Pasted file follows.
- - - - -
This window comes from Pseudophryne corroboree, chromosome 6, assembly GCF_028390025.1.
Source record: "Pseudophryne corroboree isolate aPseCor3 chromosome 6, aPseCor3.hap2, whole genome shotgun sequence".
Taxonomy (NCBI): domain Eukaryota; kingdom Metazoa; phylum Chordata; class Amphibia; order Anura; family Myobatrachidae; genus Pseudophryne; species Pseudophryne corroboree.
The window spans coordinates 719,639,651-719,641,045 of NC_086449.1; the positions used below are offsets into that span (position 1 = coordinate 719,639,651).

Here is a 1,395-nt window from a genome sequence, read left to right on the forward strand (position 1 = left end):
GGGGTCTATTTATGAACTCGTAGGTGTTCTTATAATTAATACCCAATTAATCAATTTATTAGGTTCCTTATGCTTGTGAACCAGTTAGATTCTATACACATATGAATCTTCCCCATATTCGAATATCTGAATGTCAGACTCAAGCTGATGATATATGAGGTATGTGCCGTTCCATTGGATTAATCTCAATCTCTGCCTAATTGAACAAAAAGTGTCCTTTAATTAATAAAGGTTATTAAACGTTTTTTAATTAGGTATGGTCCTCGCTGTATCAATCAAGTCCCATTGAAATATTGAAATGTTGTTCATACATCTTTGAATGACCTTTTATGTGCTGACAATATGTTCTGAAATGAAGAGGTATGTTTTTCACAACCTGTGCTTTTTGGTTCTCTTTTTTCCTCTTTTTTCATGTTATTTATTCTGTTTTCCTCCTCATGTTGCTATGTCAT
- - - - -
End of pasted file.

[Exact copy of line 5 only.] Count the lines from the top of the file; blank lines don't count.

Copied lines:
Here is a 1,395-nt window from a genome sequence, read left to right on the forward strand (position 1 = left end):